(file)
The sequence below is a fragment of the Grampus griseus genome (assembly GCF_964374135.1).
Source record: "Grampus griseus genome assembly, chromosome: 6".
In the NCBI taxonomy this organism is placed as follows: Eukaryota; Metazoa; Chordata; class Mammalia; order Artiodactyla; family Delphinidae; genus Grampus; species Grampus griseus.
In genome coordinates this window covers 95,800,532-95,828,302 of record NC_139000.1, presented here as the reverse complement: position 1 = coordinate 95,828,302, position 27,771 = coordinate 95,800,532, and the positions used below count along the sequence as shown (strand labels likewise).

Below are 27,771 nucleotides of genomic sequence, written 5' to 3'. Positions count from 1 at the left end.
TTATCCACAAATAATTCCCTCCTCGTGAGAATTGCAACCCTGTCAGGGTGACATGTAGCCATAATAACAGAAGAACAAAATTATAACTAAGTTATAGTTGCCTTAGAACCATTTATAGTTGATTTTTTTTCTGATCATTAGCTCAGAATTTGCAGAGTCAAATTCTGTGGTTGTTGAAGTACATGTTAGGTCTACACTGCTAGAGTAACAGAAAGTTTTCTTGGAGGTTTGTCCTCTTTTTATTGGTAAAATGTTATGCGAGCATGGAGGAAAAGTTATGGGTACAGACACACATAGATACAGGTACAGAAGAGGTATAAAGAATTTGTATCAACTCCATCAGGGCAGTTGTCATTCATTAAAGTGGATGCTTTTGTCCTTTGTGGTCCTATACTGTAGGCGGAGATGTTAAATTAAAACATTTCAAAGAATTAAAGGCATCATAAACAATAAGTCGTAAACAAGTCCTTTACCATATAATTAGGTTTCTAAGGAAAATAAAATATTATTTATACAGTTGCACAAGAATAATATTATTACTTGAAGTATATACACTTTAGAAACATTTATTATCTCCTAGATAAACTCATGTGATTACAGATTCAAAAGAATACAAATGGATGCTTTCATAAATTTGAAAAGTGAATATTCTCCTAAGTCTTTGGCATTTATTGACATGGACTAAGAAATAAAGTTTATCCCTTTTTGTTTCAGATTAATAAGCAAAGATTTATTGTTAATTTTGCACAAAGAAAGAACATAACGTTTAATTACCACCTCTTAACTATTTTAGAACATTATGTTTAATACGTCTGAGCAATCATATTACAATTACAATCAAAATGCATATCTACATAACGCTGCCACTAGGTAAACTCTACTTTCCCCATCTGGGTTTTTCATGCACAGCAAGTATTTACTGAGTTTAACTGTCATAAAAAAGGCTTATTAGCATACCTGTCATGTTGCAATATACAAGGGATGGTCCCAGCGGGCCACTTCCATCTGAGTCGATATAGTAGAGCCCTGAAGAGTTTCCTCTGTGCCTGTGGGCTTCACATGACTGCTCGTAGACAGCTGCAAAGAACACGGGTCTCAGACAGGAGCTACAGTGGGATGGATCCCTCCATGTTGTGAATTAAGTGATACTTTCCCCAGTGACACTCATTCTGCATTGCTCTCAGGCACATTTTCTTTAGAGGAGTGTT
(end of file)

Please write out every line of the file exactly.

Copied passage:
The sequence below is a fragment of the Grampus griseus genome (assembly GCF_964374135.1).
Source record: "Grampus griseus genome assembly, chromosome: 6".
In the NCBI taxonomy this organism is placed as follows: Eukaryota; Metazoa; Chordata; class Mammalia; order Artiodactyla; family Delphinidae; genus Grampus; species Grampus griseus.
In genome coordinates this window covers 95,800,532-95,828,302 of record NC_139000.1, presented here as the reverse complement: position 1 = coordinate 95,828,302, position 27,771 = coordinate 95,800,532, and the positions used below count along the sequence as shown (strand labels likewise).

Below are 27,771 nucleotides of genomic sequence, written 5' to 3'. Positions count from 1 at the left end.
TTATCCACAAATAATTCCCTCCTCGTGAGAATTGCAACCCTGTCAGGGTGACATGTAGCCATAATAACAGAAGAACAAAATTATAACTAAGTTATAGTTGCCTTAGAACCATTTATAGTTGATTTTTTTTCTGATCATTAGCTCAGAATTTGCAGAGTCAAATTCTGTGGTTGTTGAAGTACATGTTAGGTCTACACTGCTAGAGTAACAGAAAGTTTTCTTGGAGGTTTGTCCTCTTTTTATTGGTAAAATGTTATGCGAGCATGGAGGAAAAGTTATGGGTACAGACACACATAGATACAGGTACAGAAGAGGTATAAAGAATTTGTATCAACTCCATCAGGGCAGTTGTCATTCATTAAAGTGGATGCTTTTGTCCTTTGTGGTCCTATACTGTAGGCGGAGATGTTAAATTAAAACATTTCAAAGAATTAAAGGCATCATAAACAATAAGTCGTAAACAAGTCCTTTACCATATAATTAGGTTTCTAAGGAAAATAAAATATTATTTATACAGTTGCACAAGAATAATATTATTACTTGAAGTATATACACTTTAGAAACATTTATTATCTCCTAGATAAACTCATGTGATTACAGATTCAAAAGAATACAAATGGATGCTTTCATAAATTTGAAAAGTGAATATTCTCCTAAGTCTTTGGCATTTATTGACATGGACTAAGAAATAAAGTTTATCCCTTTTTGTTTCAGATTAATAAGCAAAGATTTATTGTTAATTTTGCACAAAGAAAGAACATAACGTTTAATTACCACCTCTTAACTATTTTAGAACATTATGTTTAATACGTCTGAGCAATCATATTACAATTACAATCAAAATGCATATCTACATAACGCTGCCACTAGGTAAACTCTACTTTCCCCATCTGGGTTTTTCATGCACAGCAAGTATTTACTGAGTTTAACTGTCATAAAAAAGGCTTATTAGCATACCTGTCATGTTGCAATATACAAGGGATGGTCCCAGCGGGCCACTTCCATCTGAGTCGATATAGTAGAGCCCTGAAGAGTTTCCTCTGTGCCTGTGGGCTTCACATGACTGCTCGTAGACAGCTGCAAAGAACACGGGTCTCAGACAGGAGCTACAGTGGGATGGATCCCTCCATGTTGTGAATTAAGTGATACTTTCCCCAGTGACACTCATTCTGCATTGCTCTCAGGCACATTTTCTTTAGAGGAGTGTT